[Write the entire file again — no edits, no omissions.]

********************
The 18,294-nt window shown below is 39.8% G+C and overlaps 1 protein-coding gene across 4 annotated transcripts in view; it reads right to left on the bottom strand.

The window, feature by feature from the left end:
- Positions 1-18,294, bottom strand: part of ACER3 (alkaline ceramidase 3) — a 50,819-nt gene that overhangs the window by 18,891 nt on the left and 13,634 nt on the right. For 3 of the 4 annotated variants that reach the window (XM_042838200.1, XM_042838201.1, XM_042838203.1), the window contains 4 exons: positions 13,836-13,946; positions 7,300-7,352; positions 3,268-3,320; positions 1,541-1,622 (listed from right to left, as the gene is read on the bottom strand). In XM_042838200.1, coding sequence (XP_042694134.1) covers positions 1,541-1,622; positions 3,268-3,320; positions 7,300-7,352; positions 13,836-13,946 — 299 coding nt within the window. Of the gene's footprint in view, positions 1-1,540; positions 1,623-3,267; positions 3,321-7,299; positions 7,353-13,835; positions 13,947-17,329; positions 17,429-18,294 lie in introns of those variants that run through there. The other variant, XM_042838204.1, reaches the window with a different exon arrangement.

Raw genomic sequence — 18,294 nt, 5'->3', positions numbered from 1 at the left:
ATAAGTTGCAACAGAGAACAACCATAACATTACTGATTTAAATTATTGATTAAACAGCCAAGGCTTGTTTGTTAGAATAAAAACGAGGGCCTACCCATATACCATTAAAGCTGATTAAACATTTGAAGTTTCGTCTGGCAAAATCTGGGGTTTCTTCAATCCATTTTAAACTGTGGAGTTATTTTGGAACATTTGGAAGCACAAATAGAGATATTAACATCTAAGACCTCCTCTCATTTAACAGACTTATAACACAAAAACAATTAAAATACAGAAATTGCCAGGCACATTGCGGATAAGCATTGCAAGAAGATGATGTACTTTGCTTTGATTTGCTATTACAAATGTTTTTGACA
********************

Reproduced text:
The 18,294-nt window shown below is 39.8% G+C and overlaps 1 protein-coding gene across 4 annotated transcripts in view; it reads right to left on the bottom strand.

The window, feature by feature from the left end:
- Positions 1-18,294, bottom strand: part of ACER3 (alkaline ceramidase 3) — a 50,819-nt gene that overhangs the window by 18,891 nt on the left and 13,634 nt on the right. For 3 of the 4 annotated variants that reach the window (XM_042838200.1, XM_042838201.1, XM_042838203.1), the window contains 4 exons: positions 13,836-13,946; positions 7,300-7,352; positions 3,268-3,320; positions 1,541-1,622 (listed from right to left, as the gene is read on the bottom strand). In XM_042838200.1, coding sequence (XP_042694134.1) covers positions 1,541-1,622; positions 3,268-3,320; positions 7,300-7,352; positions 13,836-13,946 — 299 coding nt within the window. Of the gene's footprint in view, positions 1-1,540; positions 1,623-3,267; positions 3,321-7,299; positions 7,353-13,835; positions 13,947-17,329; positions 17,429-18,294 lie in introns of those variants that run through there. The other variant, XM_042838204.1, reaches the window with a different exon arrangement.

Raw genomic sequence — 18,294 nt, 5'->3', positions numbered from 1 at the left:
ATAAGTTGCAACAGAGAACAACCATAACATTACTGATTTAAATTATTGATTAAACAGCCAAGGCTTGTTTGTTAGAATAAAAACGAGGGCCTACCCATATACCATTAAAGCTGATTAAACATTTGAAGTTTCGTCTGGCAAAATCTGGGGTTTCTTCAATCCATTTTAAACTGTGGAGTTATTTTGGAACATTTGGAAGCACAAATAGAGATATTAACATCTAAGACCTCCTCTCATTTAACAGACTTATAACACAAAAACAATTAAAATACAGAAATTGCCAGGCACATTGCGGATAAGCATTGCAAGAAGATGATGTACTTTGCTTTGATTTGCTATTACAAATGTTTTTGACA